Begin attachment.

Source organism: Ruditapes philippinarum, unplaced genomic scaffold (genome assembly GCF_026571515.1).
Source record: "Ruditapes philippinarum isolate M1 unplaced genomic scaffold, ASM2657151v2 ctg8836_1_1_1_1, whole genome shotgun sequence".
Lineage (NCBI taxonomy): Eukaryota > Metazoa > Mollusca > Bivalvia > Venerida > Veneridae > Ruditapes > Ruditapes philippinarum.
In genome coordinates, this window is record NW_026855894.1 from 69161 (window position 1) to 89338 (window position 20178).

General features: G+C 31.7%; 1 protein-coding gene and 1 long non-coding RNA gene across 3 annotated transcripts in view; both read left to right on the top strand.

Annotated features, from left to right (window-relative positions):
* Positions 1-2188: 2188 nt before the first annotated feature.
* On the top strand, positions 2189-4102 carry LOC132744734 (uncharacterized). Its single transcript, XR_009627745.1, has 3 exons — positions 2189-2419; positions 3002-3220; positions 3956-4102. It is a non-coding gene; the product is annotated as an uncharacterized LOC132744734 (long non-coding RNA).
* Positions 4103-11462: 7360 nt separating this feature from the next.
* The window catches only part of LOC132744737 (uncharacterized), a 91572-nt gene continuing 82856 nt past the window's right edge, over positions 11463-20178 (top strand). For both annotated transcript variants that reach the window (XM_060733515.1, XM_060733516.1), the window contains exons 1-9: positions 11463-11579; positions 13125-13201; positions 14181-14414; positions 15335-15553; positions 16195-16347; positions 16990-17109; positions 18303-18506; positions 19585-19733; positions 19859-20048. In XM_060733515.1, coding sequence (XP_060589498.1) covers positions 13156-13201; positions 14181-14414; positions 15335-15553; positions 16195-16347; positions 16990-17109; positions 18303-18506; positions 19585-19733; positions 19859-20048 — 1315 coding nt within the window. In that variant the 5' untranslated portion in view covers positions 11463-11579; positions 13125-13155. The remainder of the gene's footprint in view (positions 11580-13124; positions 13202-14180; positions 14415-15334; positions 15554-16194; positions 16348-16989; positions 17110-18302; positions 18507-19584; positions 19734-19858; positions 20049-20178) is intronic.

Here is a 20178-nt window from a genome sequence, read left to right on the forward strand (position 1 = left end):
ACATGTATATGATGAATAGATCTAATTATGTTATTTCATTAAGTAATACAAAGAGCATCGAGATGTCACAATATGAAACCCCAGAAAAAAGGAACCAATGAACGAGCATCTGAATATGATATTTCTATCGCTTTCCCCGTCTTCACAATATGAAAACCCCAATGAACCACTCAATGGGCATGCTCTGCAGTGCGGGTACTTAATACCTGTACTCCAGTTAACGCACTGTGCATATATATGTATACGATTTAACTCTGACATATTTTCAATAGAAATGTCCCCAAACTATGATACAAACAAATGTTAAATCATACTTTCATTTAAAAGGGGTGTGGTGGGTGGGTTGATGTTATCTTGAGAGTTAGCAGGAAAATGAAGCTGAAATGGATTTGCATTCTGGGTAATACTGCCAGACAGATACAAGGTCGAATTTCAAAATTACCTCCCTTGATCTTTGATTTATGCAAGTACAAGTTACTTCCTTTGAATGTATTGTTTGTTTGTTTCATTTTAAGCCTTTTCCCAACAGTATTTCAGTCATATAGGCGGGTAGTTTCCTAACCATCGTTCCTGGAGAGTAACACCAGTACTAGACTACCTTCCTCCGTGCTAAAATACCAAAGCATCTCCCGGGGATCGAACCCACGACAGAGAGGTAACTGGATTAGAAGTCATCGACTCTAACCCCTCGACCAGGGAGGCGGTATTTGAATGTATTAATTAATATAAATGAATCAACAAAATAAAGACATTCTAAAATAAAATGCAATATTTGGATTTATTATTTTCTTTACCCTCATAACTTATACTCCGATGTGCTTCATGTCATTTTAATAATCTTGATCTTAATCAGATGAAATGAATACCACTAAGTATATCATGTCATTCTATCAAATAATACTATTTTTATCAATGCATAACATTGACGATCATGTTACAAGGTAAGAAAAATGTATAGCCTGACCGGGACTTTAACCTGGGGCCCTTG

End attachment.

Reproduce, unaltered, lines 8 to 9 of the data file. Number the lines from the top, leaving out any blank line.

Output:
* On the top strand, positions 2189-4102 carry LOC132744734 (uncharacterized). Its single transcript, XR_009627745.1, has 3 exons — positions 2189-2419; positions 3002-3220; positions 3956-4102. It is a non-coding gene; the product is annotated as an uncharacterized LOC132744734 (long non-coding RNA).
* Positions 4103-11462: 7360 nt separating this feature from the next.